So while Sarah Palin might have stopped referencing the bridge to nowhere on Sept. 10, she had repeated her lie about the bridge at least seven times between the time she was selected as John McCain’s running mate and the 10th.

    Again, by the fifth or sixth time, the news isn’t that Palin initially supported the bridge. The news is that a vice presidential candidate is repeatedly lying.

    While I find “the old political ploy” of attacking the press annoying, it’s not really germane to this discussion. Neither is Mencken’s view of the rabble. It’s the press’s duty to report the facts regardless of a political party’s talking points or the public’s behavior.

    (Incidentally — false-equivalency alert! — this attack-the-press game IS being played by only one party. Barack Obama may freeze out reporters he doesn’t like, which is petty and dumb. But in general he and other Democratic politicians don’t treat the press as a pesky interest group, or reality and the facts as up for grabs, or democracy as a game where certain candidates don’t have to tell the American people about their actual beliefs and policies or lack thereof.)

    In this case, the facts are that a politician is repeating a falsehood after it has been refuted. Unless you believe that Sarah Palin is stupid or sheltered, which I don’t, the only conclusion is that she’s deliberately misstating the truth. In English, we call that “a lie.”

    So yes, the word “lie” should appear in a straight news story if that is what a politician is doing.

    As I said in my post, “Sarah Palin lied about the bridge” is simply a descriptive statement. The statement does not judge her. Readers may judge her, but only because our culture views people who lie in a negative light. That’s not the press’s fault, and while it may be reason for Palin to stop lying, it’s no reason for journalists to stop calling a lie a lie.

    All that aside, I have a question. Most of us insta-critics are insta-criticizing to try to transform media and politics from the endless spectacle that you decry into a responsible part of civic and intellectual life.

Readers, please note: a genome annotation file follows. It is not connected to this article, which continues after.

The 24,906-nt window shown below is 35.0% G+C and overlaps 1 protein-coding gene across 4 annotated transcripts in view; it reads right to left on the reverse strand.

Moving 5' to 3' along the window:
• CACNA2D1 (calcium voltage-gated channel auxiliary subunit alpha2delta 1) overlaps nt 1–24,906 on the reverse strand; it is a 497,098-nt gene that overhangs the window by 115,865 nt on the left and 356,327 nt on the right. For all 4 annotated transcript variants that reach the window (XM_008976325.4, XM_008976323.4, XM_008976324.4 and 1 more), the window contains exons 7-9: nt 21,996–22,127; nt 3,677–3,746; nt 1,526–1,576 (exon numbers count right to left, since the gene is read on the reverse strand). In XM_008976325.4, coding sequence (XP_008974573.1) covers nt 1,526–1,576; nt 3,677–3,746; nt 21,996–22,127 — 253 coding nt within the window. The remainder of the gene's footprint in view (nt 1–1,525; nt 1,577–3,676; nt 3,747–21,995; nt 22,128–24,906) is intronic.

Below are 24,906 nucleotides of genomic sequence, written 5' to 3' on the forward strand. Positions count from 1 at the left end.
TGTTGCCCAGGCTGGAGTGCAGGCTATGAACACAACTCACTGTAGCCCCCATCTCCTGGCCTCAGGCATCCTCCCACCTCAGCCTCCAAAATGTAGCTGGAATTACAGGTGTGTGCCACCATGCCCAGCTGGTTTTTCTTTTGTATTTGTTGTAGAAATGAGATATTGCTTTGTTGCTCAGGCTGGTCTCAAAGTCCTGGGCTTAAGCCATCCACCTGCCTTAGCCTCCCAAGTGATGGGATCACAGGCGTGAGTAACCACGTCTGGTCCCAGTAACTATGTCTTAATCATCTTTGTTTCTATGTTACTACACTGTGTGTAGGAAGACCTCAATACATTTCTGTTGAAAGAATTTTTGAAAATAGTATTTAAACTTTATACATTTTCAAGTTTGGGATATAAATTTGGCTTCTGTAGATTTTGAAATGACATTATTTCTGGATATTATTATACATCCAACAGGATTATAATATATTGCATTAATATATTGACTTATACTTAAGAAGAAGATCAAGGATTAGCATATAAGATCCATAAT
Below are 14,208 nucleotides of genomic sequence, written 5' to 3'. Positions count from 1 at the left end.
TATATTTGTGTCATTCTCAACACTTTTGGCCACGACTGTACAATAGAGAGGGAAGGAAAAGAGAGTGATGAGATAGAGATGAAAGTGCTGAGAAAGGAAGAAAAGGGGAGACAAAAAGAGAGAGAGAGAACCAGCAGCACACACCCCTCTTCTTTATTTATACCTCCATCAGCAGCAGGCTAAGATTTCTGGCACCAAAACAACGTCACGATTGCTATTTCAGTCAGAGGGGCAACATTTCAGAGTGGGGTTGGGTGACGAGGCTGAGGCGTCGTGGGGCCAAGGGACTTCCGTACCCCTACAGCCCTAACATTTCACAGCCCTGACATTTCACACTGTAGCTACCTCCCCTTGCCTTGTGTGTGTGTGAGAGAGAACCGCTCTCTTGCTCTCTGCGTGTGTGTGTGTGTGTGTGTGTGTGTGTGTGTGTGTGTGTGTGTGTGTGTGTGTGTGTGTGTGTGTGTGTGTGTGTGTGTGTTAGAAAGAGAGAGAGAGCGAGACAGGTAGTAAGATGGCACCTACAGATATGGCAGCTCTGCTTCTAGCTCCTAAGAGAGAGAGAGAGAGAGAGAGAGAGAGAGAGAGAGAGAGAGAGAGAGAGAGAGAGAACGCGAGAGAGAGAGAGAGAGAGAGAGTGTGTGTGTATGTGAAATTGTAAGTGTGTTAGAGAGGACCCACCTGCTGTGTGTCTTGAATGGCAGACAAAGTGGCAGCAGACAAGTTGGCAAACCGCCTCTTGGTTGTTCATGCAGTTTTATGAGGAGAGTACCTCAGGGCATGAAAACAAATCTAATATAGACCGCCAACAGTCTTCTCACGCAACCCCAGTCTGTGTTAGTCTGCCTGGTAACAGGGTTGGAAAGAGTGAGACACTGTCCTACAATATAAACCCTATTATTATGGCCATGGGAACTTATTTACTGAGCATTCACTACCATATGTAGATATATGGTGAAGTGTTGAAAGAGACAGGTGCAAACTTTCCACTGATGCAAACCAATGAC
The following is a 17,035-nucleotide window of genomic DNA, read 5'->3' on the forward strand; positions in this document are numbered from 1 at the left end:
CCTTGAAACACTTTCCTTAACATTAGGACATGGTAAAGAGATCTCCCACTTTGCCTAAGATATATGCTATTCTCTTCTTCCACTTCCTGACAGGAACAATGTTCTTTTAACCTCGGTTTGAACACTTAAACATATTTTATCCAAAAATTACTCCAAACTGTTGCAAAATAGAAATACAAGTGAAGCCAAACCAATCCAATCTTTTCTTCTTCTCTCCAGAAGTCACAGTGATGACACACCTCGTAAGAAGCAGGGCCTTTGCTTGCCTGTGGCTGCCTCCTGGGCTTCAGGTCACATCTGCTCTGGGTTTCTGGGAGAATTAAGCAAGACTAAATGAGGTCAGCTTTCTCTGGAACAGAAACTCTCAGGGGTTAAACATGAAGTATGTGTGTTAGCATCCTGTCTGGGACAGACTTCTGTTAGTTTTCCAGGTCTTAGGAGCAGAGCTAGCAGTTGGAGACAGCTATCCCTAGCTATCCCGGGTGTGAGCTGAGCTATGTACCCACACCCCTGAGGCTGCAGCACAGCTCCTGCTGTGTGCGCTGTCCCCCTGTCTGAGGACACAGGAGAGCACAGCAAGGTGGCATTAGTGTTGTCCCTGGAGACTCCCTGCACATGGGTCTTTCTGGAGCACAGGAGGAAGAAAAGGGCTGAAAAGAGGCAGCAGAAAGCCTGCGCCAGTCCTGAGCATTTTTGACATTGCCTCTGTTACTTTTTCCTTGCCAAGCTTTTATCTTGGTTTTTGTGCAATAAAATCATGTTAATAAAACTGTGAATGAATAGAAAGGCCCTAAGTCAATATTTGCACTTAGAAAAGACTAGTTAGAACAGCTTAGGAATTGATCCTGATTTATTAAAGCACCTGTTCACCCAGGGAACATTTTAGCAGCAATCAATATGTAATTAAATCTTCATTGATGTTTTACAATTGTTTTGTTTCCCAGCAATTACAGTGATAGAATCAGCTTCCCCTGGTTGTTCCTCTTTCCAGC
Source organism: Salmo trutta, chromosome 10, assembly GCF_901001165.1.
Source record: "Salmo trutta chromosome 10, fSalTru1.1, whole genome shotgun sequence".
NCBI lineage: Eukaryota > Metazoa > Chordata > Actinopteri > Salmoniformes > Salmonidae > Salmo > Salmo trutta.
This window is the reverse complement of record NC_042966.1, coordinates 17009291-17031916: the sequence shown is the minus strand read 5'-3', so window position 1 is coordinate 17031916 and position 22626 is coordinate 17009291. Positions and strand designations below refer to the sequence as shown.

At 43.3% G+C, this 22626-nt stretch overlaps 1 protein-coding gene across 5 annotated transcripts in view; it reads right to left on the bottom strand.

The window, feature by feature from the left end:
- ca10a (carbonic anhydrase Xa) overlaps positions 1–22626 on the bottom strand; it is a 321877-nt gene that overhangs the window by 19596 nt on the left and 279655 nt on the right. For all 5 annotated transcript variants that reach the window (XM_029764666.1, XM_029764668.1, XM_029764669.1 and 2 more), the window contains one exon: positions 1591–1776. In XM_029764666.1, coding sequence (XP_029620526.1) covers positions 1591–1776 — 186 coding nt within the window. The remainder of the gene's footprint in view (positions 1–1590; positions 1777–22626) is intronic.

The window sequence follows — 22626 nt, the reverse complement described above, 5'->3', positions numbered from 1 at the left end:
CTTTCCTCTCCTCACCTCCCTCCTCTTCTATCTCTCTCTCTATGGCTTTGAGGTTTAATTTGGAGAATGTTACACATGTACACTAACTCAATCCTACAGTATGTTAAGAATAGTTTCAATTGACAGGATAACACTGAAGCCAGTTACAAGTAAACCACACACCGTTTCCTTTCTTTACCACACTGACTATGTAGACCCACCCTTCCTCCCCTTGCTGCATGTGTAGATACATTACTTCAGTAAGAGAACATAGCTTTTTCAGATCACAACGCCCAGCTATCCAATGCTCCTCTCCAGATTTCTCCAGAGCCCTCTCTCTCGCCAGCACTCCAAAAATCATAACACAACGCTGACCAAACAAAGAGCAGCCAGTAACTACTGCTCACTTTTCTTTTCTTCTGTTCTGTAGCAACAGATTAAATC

If you believe that the “common people” are too gullible to ever choose facts over myth, or that media and politics will never be a responsible part of 21st-century civic and intellectual life, that’s one thing. I’ll assume you’re not so cynical, because that would be sad.

    But if you don’t want “conventional horse race blather” and “painfully measured political analysis” on the one hand, and on the other hand you also don’t want “media hand-wringing” that’s trying to correct and improve that lame coverage, what exactly do you want?

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  2. Sarah Palin has been on the radar screen for exactly two — count ’em, two — weeks.

    Few people outside of Alaska political circles have heard of her. Reporters are there trying to track down other matters relating to her political career, such as the trooper story. It isn’t as though questions about Palin are not being raised. They are. Perhaps not as quickly, or adamantly, as you would like.

    What I really want is for all of us to take a deep breath. Let the reporters in Alaska and elsewhere charged to investigate Palin’s background do their jobs before anyone claiming an absolute monopoly on the truth rushes to judgment.